Dry run

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As I write this, a huge container ship that came in sometime in the night is being unloaded across the harbour. A small fishing boat is passing below my window. Has he been out all night in the cold and rain? I hope not. I watch the water swirling in his wake. The tide is coming in, I think—yep, just checked the charts, high tide is at noon, all 24 feet of it. As you may have guessed, I’m not on Toronto Island this morning. I’m in Saint John, New Brunswick.

Chris and I have driven here in our MG, which I’m pleased and only slightly surprised to say made it the whole way here without a breakdown. But only because Chris can fix anything but a broken heart. (Well, actually, he can fix that, too.) The alternator stopped working a couple days ago, so Chris picked up a battery charger and carried it and the car battery up to our room each night. This morning the car is in the shop. We’re hoping the alternator can be repaired by the time we start the trip home on Friday, but if not, we’ll manage.

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We’ve put a lot of hours on the little car. On Wednesday, we set out from Waterloo, travelling northeast on the back roads. Chris is fine with driving a tiny sports car through Toronto traffic, but I’m not. Give me a North Atlantic gale any time. Ten hours later we were just south of Montreal, where we checked into a hotel and fell into bed exhausted.

Next morning, we were back in the car, driving along the south shore of the St. Lawrence to Quebec City. We arrived during evening rush hour (bad planning) and only just managed to find our way across the old bridge and through the construction below the Plains of Abraham to our hotel in the old city. But it was worth the effort. We spent the evening strolling the streets, stopping when necessary for a glass of beer, then enjoyed a quiet night in our favourite little boutique hotel on the waterfront. They put a basket of croissants and butter and jam outside your door in the morning. It just doesn’t get better than that.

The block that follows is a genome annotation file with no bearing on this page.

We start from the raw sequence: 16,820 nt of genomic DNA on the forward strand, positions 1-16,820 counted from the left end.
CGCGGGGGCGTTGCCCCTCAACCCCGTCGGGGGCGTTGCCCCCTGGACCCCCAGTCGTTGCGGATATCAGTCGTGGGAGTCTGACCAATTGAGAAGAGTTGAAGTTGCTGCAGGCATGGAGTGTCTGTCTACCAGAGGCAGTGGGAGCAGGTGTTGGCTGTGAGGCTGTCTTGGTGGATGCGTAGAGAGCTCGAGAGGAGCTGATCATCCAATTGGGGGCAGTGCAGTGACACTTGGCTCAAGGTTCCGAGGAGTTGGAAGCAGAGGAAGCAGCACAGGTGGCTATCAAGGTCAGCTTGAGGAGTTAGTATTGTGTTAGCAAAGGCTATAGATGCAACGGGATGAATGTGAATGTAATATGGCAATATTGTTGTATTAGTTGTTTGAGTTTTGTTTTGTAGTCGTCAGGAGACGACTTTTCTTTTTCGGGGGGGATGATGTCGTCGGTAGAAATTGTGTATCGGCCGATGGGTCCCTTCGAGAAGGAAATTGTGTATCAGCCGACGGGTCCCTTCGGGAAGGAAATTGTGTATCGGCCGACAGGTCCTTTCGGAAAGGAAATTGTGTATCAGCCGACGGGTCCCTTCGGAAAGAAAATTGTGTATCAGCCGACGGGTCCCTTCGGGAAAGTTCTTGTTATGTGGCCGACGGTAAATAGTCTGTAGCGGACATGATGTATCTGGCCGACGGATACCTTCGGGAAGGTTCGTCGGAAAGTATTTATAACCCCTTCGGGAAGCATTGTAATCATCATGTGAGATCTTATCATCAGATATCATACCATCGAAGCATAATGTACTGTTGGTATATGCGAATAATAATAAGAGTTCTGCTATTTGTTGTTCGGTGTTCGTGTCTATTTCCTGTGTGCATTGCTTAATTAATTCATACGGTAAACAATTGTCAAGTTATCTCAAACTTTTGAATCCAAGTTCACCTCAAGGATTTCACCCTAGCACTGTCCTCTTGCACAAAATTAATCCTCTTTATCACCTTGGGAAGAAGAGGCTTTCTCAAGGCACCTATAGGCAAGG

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Friday we spent a leisurely day driving along the south shore of the river, through beautiful farm country and little towns, every one with a spectacular church (Chris wouldn’t stop at them all) and the most brightly painted houses I’ve ever seen. Amazing. We crossed into New Brunswick then headed south to Perth-Andover where we’d booked a room at an interesting-looking place called The Castle Inn.

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As we turned into the driveway, we saw a warning sign: “Kilts Ahead.” What could it mean? The woman at the desk explained that there was a gathering of the Scots there that weekend and warned us that things might get a bit loud. Sure enough, as we relaxed in our little sun porch, the unmistakable skirl of bagpipes filled the air and a full Scottish pipe band paraded onto the grass below our window. It was great. They performed for maybe half an hour before a man with a mace dis-MISSED them. There, we thought. That wasn’t so bad. Then the ceilidh began.

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The next morning, a little short on sleep, we drove through the thick forests of New Brunswick on some of the worst roads we’ve ever seen. Seriously. The logging trucks must pound them to pieces. There were so many potholes, it was impossible to avoid them, you just had to drive though them. Slowly. And hope that a logging truck wasn’t coming up behind you. But we rarely saw another vehicle (which should have told us something).

Next stop, Shediac and our first glimpse of the ocean (and first lobster dinner). Then yesterday, we drove through the rain and the fog to Saint John, where we’re spending the week while Chris is at a conference.

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This journey has been a sort of dry run for our next sailing adventure. We plan to sail out the St. Lawrence, spend some time sailing around the maritimes before we head out into the ocean. It’s been funny driving along the river, looking out, imagining ourselves out there on Monark. It’s a tricky river, very shallow in places, narrow channels, lots of rocks, big currents, huge tides. Makes Lake Ontario seem like a pond.

But we can do it. We travelled the length of the river a few summers ago in a three-masted schooner we were moving from New Brunswick to Goderich. If we can manage the river in a strange boat (and there’s nothing quite as strange as a 70-foot gaff-rigged schooner) surely we can manage it in our sturdy little sailboat.

 

One thought on “Dry run

  1. Here’s hoping that you continue to enjoy your holiday. Sorry to hear about the MG. You just have to remember that old girls like lots of attention and regular trips out, otherwise they’ve not much to do but dwell on their arthritis.

    We’ve just got back from Italy despite the shingles (I think Jenny mentioned them in her email. Did you get it?). Anyway she sends her love.

    Off to the boat today…

    Like

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